Limestone County Elections Director Bobbi Bailey has had no complaints, so far, about asking gun-carrying voters not to bring their weapons into polling places now that the state’s open-carry law changed.
“To my knowledge, we had no one complain about it saying it infringed on their right to carry a gun,” Bailey said.
Most of Limestone’s polling places are on private property, like churches, so they can legally ban guns. Four polling places are at fire departments, which are county owned, and two polling places are at schools. However, those two schools should be off the list in November, Bailey said.
Limestone County Sheriff Mike Blakely, who has been sheriff for 32 years, said he has never had a call about a voter with a gun at a polling place but he doesn’t know what the future holds.
“We’ve never had a problem like that, but we haven’t had that open-carry law we have now (in previous elections),” he said.
Deputies have been assigned to watch polling places in the past.
“In some of (the elections), we do staff polling places, and they call us if they have problems,” Blakely said. “We used to be required to keep someone at the armory, but that was one of their policies to use it for elections.”
Fear and voting in Alabama
Other counties have not been so lucky since the state’s open-carry law was changed last year.
Chambers County Commission recently sought to keep guns out of polling places but was told by the state’s attorney general they don't have the authority to prohibit firearms at polling places.
Chambers County commissioners sought the advice of Attorney General Luther Strange after a few people carrying exposed guns showed up at polling places in Chambers and Shelby counties during the primary election June 3.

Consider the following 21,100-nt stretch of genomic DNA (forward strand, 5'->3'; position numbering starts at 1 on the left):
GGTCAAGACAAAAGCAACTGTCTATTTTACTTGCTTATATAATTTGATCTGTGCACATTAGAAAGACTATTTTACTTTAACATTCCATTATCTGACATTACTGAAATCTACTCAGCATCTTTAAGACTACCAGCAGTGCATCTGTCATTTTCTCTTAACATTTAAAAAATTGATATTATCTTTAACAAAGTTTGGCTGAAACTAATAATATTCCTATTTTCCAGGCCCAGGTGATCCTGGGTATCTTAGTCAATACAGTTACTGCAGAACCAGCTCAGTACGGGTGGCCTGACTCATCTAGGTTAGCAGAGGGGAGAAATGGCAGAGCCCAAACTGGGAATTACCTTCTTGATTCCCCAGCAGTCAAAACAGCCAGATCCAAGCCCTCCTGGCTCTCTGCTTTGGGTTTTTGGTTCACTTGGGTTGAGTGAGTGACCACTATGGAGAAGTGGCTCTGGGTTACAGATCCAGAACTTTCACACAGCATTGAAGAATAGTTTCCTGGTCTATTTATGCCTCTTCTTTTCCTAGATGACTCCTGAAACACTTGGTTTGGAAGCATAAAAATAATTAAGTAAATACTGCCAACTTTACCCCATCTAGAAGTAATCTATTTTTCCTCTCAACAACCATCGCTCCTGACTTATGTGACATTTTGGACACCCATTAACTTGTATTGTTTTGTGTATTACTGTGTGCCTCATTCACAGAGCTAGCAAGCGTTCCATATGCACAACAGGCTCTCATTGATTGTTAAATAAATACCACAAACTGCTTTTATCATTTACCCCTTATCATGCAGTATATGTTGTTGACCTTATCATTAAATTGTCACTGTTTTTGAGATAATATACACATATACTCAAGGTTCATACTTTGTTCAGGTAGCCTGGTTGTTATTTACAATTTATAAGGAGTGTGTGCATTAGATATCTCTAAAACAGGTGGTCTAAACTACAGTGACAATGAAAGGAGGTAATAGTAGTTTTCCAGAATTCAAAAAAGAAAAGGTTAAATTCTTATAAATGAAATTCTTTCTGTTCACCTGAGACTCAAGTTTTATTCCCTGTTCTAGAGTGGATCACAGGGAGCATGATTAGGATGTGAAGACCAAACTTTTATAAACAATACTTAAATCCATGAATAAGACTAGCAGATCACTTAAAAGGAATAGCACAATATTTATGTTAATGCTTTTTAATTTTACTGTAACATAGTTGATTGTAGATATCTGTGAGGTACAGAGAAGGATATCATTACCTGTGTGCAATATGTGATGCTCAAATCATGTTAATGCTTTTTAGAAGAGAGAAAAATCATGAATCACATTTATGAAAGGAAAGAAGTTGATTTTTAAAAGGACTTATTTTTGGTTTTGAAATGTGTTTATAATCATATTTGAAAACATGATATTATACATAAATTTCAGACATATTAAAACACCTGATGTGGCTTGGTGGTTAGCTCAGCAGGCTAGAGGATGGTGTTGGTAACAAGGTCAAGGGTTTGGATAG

The attorney general issued a seven-page advisory opinion Monday that says state law doesn't give the county commission the authority to ban weapons at polling places. But, it says state and federal laws that ban weapons in some public buildings, such as courthouses and schools, still apply when those venues are used as polling places. It also says churches and other private buildings used as polling places may prohibit guns, including those carried by people with permits to have concealed weapons.
With the July 15 runoff less than a week away, Bailey said she does not expect it to be a problem in Limestone. That may be because most of the polling places are private property, like churches, she said. Also, during the June 3 primary, she said signs were posted at polling places asking voters to please not bring weapons or telephones into polling places. The telephone ban is to ensure voter privacy.